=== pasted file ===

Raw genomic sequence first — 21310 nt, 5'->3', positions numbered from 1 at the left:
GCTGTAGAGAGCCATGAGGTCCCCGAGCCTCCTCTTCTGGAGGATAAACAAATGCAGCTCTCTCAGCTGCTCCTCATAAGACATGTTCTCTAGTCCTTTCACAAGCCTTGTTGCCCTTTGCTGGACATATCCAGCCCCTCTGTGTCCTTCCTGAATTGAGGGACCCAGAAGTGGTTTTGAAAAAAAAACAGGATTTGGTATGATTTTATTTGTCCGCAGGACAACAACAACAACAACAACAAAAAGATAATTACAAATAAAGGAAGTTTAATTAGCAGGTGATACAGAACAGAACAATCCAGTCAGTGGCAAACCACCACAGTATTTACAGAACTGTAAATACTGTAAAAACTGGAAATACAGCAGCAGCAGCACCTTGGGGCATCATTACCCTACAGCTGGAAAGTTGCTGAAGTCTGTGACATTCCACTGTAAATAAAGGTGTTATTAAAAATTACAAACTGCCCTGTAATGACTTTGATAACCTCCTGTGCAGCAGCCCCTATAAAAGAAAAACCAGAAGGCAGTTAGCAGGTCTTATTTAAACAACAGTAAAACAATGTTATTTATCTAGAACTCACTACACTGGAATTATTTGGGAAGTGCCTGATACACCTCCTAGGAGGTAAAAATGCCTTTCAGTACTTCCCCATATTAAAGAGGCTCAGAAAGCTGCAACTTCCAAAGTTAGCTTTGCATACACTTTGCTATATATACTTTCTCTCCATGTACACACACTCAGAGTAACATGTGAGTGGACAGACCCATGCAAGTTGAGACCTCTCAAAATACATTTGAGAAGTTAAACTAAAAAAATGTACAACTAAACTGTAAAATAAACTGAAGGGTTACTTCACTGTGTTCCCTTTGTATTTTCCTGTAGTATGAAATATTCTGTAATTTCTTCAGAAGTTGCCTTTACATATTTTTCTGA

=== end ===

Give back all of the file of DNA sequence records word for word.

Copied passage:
Raw genomic sequence first — 21310 nt, 5'->3', positions numbered from 1 at the left:
GCTGTAGAGAGCCATGAGGTCCCCGAGCCTCCTCTTCTGGAGGATAAACAAATGCAGCTCTCTCAGCTGCTCCTCATAAGACATGTTCTCTAGTCCTTTCACAAGCCTTGTTGCCCTTTGCTGGACATATCCAGCCCCTCTGTGTCCTTCCTGAATTGAGGGACCCAGAAGTGGTTTTGAAAAAAAAACAGGATTTGGTATGATTTTATTTGTCCGCAGGACAACAACAACAACAACAACAAAAAGATAATTACAAATAAAGGAAGTTTAATTAGCAGGTGATACAGAACAGAACAATCCAGTCAGTGGCAAACCACCACAGTATTTACAGAACTGTAAATACTGTAAAAACTGGAAATACAGCAGCAGCAGCACCTTGGGGCATCATTACCCTACAGCTGGAAAGTTGCTGAAGTCTGTGACATTCCACTGTAAATAAAGGTGTTATTAAAAATTACAAACTGCCCTGTAATGACTTTGATAACCTCCTGTGCAGCAGCCCCTATAAAAGAAAAACCAGAAGGCAGTTAGCAGGTCTTATTTAAACAACAGTAAAACAATGTTATTTATCTAGAACTCACTACACTGGAATTATTTGGGAAGTGCCTGATACACCTCCTAGGAGGTAAAAATGCCTTTCAGTACTTCCCCATATTAAAGAGGCTCAGAAAGCTGCAACTTCCAAAGTTAGCTTTGCATACACTTTGCTATATATACTTTCTCTCCATGTACACACACTCAGAGTAACATGTGAGTGGACAGACCCATGCAAGTTGAGACCTCTCAAAATACATTTGAGAAGTTAAACTAAAAAAATGTACAACTAAACTGTAAAATAAACTGAAGGGTTACTTCACTGTGTTCCCTTTGTATTTTCCTGTAGTATGAAATATTCTGTAATTTCTTCAGAAGTTGCCTTTACATATTTTTCTGA